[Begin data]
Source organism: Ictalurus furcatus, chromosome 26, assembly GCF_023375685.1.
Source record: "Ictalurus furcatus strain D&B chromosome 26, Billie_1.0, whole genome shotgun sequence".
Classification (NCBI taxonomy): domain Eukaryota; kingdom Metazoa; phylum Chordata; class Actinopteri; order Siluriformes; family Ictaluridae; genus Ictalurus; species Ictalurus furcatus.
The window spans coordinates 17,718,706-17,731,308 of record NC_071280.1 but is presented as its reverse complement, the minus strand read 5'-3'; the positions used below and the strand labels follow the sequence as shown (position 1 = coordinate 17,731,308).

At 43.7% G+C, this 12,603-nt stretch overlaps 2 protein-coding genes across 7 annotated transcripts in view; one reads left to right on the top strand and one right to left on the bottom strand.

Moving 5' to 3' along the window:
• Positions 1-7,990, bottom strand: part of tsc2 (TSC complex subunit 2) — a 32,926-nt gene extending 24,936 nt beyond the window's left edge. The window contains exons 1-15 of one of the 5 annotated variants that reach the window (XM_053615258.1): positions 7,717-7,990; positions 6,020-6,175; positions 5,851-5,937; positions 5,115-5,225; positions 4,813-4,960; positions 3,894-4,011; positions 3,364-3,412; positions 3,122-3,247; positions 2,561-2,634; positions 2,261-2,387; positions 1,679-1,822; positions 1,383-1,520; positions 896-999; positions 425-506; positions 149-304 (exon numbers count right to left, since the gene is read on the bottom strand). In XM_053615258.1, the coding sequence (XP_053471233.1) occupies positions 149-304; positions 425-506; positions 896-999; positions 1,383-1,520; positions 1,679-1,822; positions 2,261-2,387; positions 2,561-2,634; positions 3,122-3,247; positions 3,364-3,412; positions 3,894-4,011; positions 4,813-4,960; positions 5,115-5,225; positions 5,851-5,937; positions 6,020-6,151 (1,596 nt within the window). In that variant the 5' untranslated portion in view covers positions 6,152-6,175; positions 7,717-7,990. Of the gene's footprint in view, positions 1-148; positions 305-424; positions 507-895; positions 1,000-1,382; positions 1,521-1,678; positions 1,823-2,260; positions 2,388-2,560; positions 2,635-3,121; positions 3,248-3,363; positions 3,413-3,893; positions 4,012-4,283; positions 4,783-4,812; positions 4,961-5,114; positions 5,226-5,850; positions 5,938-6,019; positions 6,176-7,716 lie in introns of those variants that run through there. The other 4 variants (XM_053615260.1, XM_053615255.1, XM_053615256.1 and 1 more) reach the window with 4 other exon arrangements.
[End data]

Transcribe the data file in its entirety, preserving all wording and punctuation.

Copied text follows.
Source organism: Ictalurus furcatus, chromosome 26, assembly GCF_023375685.1.
Source record: "Ictalurus furcatus strain D&B chromosome 26, Billie_1.0, whole genome shotgun sequence".
Classification (NCBI taxonomy): domain Eukaryota; kingdom Metazoa; phylum Chordata; class Actinopteri; order Siluriformes; family Ictaluridae; genus Ictalurus; species Ictalurus furcatus.
The window spans coordinates 17,718,706-17,731,308 of record NC_071280.1 but is presented as its reverse complement, the minus strand read 5'-3'; the positions used below and the strand labels follow the sequence as shown (position 1 = coordinate 17,731,308).

At 43.7% G+C, this 12,603-nt stretch overlaps 2 protein-coding genes across 7 annotated transcripts in view; one reads left to right on the top strand and one right to left on the bottom strand.

Moving 5' to 3' along the window:
• Positions 1-7,990, bottom strand: part of tsc2 (TSC complex subunit 2) — a 32,926-nt gene extending 24,936 nt beyond the window's left edge. The window contains exons 1-15 of one of the 5 annotated variants that reach the window (XM_053615258.1): positions 7,717-7,990; positions 6,020-6,175; positions 5,851-5,937; positions 5,115-5,225; positions 4,813-4,960; positions 3,894-4,011; positions 3,364-3,412; positions 3,122-3,247; positions 2,561-2,634; positions 2,261-2,387; positions 1,679-1,822; positions 1,383-1,520; positions 896-999; positions 425-506; positions 149-304 (exon numbers count right to left, since the gene is read on the bottom strand). In XM_053615258.1, the coding sequence (XP_053471233.1) occupies positions 149-304; positions 425-506; positions 896-999; positions 1,383-1,520; positions 1,679-1,822; positions 2,261-2,387; positions 2,561-2,634; positions 3,122-3,247; positions 3,364-3,412; positions 3,894-4,011; positions 4,813-4,960; positions 5,115-5,225; positions 5,851-5,937; positions 6,020-6,151 (1,596 nt within the window). In that variant the 5' untranslated portion in view covers positions 6,152-6,175; positions 7,717-7,990. Of the gene's footprint in view, positions 1-148; positions 305-424; positions 507-895; positions 1,000-1,382; positions 1,521-1,678; positions 1,823-2,260; positions 2,388-2,560; positions 2,635-3,121; positions 3,248-3,363; positions 3,413-3,893; positions 4,012-4,283; positions 4,783-4,812; positions 4,961-5,114; positions 5,226-5,850; positions 5,938-6,019; positions 6,176-7,716 lie in introns of those variants that run through there. The other 4 variants (XM_053615260.1, XM_053615255.1, XM_053615256.1 and 1 more) reach the window with 4 other exon arrangements.